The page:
Makkah & Madinah

Haramain rail moves closer to completion

December 2014

THE estimated SR37.5-billion ($10 billion) Haramain High-Speed Rail (HHR) is expected to have a major impact on the lifestyle and real estate sector of the cities that it links – namely Makkah, Madinah, Jeddah and Rabigh – when it opens next year.

Originally planned to open in 2012, the 450-km railway project is likely to have a phased opening with the Madinah-Rabigh section slated for launch at the end of next year.

Transport Minister Jabara Al Seraisry said recently that 80 per cent of the project had been completed and that railway lines had been laid in some places. Civil works for the project was awarded in March 2009 to Al Rajhi Alliance, which comprises China Railway Construction Corporation (CRCC), Al Arrab Contracting Company, Al Suwailem Company and the French power and rolling stock company Alstom Transport.

Ferrying passengers at speeds of up to 300 km per hour and transporting a total of 19,600 passengers in an hour, the railway will be the first high-speed electric train designed to suit the environment of the Middle East, according to Mohammed Al Suwaiket, president of the Saudi Railway Organization (SRO). The railway will carry more than 20 million passengers per year.

The project includes high-speed trains fitted with the latest equipment and five ultra-modern passenger stations – one each in Makkah, Madinah and Rabigh and two in Jeddah, he added.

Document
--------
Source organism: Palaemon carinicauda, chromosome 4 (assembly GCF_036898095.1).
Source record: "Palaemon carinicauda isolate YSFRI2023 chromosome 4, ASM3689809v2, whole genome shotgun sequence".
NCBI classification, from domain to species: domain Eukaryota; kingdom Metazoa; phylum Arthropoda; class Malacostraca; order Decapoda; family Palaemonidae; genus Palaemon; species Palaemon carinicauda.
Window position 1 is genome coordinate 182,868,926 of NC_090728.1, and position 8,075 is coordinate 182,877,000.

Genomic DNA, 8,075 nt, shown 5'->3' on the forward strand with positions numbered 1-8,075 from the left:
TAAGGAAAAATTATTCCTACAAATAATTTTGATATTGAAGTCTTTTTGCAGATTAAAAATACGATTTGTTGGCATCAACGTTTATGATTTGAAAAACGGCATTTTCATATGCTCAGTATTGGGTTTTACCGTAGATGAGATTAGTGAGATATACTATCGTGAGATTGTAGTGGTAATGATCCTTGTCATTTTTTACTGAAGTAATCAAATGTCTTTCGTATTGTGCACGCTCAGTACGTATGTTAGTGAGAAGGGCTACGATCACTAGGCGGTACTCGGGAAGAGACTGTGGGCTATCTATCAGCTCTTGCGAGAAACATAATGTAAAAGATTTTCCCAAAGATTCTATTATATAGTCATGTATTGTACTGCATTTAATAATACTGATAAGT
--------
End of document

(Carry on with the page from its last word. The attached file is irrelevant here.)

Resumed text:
The stations will be located in Makkah Central, Madinah, King Abdullah Economic City in Rabigh, Jeddah Central and King Abdul Aziz International Airport in Jeddah.

A consortium comprising Saudi Binladin Group and Yapi Merkezi Construction is constructing the Makkah and Madinah stations; and El Seif Engineering Contracting Company, Astaldi and Saudi Oger are responsible for the Jeddah and King Abdullah Economic City stations.

Al Suwaiket said that 86 per cent of the construction work of Makkah Central station has been completed at a cost of more than SR3 billion ($800 million).

The first Spanish-made train for the project will arrive in Jeddah Port by this month (December), according to Al Suwaiket. It consists of the power head and 13 passenger carriages.

He said 3,000 workers are currently employed on the project, with Saudis accounting for 70 per cent of the total.

Apart from relieving road congestion for millions of pilgrims and citizens, the rail track is expected to cut down the travel time between Makkah and Madinah to two hours, and between Jeddah and Makkah to half an hour.

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